One of my absolute favorite books about the history of printing, publishing, selling, and reading books is The Reading Nation in the Romantic Period by William St. Clair (Cambridge, 2004). St. Clair spends a lot of time exploring the ways that copyright law determines what books are available and how they are priced and sold. For instance, during what he calles the “brief copyright window, 1774-1808” hundreds of texts were suddenly in the public domain for the first time. In 1774 the House of Lords declared that perpetual copyright was illegal and that the fourteen year limit established in 1710 was the law of the land.
What this meant in practical terms is that anyone with a press could now print up their own editions of Chaucer, Milton, Swift, Dryden, Spencer, and others. If everyone could print the same texts, one way to differentiate your product from the inferior output of your competition was through editorial apparatus — introductions, author portraits, and notes. Thomas F. Bonnell’s book, The Most Disreputable Trade: Publishing the Classics of English Poetry, 1765-1810 (Oxford, 2008) examines the efforts of several publishers competing for the expanding British reading public. This week I just want to call attention to one item in the Amherst College Archives and Special Collections that was sold by one of the more enterprising publishers of public domain material.
Between 1777 and 1782, John Bell published a set of 109 volumes under the title Bell’s Edition. The Poets of Great Britain Complete from Chaucer to Churchill. He launched the series with Milton’s Paradise Lost in April 1777 and attempted to maintain a regular schedule of issuing one new volume each week. Bonnell’s book is rich in the details of the trials and tribulations of Bell’s publishing venture. In spite of challenges and setbacks, the entire series of 109 volumes was completed with the 14th volume of Chaucer in May 1783.
In addition to a regular publishing schedule, Bell also regularized the size of each volume, maintained a consistent style for his title pages, and made an enormous effort to include a portrait of each author. Features of book series that we now take for granted were innovations of Bell’s venture. The Archives and Special Collections holds a complete set of this series:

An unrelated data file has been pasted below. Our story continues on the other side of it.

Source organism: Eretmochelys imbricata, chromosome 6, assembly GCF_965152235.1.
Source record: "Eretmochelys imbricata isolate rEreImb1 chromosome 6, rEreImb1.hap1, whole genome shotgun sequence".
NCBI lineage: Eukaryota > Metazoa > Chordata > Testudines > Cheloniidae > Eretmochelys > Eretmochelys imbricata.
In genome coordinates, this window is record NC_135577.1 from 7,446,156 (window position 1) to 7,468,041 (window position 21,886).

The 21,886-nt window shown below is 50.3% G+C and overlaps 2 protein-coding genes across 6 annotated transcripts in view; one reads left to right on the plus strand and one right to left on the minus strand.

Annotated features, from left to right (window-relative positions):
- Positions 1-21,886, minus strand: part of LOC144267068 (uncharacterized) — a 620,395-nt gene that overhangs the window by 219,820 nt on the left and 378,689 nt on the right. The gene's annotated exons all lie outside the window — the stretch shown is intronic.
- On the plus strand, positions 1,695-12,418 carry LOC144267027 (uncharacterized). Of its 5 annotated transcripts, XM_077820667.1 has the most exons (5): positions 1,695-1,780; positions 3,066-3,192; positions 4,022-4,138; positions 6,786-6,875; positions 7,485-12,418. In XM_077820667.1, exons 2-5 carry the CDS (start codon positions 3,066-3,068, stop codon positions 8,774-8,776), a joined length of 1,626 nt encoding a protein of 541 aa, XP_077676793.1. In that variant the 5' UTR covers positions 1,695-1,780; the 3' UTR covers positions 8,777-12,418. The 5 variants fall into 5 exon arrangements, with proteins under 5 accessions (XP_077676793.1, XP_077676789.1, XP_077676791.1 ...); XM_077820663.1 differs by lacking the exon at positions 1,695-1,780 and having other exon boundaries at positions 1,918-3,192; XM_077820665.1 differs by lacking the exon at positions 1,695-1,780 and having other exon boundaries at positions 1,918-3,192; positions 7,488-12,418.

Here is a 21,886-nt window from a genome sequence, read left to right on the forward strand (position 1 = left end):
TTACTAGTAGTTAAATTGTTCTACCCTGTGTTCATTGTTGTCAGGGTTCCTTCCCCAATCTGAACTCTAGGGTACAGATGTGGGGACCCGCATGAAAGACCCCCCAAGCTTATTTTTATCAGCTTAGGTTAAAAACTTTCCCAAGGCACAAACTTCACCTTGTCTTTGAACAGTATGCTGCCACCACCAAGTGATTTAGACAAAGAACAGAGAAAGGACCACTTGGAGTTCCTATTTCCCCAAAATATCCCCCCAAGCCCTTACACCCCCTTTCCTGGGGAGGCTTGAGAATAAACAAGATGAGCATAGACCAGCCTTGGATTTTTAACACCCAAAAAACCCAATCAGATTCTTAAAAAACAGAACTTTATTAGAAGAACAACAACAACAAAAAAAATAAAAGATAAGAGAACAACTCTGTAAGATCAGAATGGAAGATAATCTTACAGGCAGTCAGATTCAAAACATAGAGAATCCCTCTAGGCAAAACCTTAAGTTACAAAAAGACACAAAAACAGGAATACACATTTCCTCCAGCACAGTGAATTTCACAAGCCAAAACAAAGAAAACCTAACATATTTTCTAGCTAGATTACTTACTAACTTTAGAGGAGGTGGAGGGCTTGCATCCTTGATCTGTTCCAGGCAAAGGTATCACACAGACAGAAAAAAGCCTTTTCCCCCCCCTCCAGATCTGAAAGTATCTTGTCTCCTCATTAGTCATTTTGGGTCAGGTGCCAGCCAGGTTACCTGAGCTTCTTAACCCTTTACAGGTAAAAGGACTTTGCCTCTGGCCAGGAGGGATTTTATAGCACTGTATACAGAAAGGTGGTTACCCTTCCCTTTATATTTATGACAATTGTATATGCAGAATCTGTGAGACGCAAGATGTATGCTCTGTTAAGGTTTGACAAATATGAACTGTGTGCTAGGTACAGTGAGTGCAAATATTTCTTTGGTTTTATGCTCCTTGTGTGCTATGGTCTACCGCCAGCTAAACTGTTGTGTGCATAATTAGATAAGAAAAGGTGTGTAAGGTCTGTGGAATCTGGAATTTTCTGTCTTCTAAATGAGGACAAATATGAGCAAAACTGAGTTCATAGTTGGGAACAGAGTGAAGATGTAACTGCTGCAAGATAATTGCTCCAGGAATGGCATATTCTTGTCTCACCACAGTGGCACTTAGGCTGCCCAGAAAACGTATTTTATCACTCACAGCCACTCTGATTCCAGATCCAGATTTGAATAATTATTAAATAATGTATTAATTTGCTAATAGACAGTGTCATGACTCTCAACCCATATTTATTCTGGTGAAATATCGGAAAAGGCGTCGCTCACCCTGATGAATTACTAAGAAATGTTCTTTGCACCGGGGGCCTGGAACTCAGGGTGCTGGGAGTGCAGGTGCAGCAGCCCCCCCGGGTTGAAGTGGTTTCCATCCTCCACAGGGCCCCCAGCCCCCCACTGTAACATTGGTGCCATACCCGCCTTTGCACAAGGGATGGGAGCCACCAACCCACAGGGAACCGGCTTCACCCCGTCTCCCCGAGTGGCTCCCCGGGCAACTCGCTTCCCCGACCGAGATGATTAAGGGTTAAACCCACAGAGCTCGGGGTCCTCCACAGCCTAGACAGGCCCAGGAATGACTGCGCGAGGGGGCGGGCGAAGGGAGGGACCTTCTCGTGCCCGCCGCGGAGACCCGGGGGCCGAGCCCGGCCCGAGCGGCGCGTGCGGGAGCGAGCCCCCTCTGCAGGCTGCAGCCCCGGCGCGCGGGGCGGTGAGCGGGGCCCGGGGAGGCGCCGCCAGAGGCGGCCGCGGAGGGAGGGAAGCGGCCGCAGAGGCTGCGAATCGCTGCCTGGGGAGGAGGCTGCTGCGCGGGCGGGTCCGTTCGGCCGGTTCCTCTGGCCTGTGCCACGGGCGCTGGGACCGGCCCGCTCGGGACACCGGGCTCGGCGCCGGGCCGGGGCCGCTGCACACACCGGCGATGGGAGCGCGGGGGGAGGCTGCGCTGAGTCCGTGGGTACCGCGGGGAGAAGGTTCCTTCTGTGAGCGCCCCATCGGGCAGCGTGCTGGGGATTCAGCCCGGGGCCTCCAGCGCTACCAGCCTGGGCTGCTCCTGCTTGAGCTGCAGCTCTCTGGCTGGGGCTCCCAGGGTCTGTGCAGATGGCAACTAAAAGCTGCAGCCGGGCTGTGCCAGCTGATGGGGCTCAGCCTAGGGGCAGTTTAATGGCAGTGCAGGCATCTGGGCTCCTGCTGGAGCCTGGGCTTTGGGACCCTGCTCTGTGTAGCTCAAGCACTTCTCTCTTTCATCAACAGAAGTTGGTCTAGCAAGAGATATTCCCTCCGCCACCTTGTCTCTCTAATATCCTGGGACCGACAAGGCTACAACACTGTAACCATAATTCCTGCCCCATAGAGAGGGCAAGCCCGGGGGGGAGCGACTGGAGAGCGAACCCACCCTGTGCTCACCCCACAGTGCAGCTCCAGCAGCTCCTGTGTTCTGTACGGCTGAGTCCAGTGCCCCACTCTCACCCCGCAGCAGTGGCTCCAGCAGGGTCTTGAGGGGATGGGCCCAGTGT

What appears to be a stack of folio volumes is actually two boxes filled with Bell’s smaller volumes of poetry.
Each volume has its series number on its spine, and they are uniformly bound and sized to fit perfectly into this handy carrying case. With a collection this compact, it was suddenly possible to carry one editor’s canon of British poetry wherever one went. Whether moving from the country into town, or embarking on a grand tour of the continent, you could have your favorite poets at the ready.
In order to reach as wide a range of buyers as possible, the entire series was available in a variety of bindings. Individual volumes were very reasonably priced at one shilling and sixpence for a book sewn in paper wrappers. A complete set “neatly sewed and titled.” (Bonnell, 125) cost just eight pounds, eight shillings while the complete set bound “superbly in Morocco, gilt edges” would run a full thirty-three pounds. The two wooden cases that hold the set in the Archives & Special Collections cost even more — an additional two guineas (a guinea in this period was worth 21 shillings).
One of the great details included in Bonnell’s book is this description of the case:
N.B. Two Cases are constructed in the shape and appearance of two folio volumes, which contain the whole of this great collections, and are well adapted for travelling in the seat of a post chaise, or for library furniture. (125)
And there you have it, the Kindle of the late eighteenth century!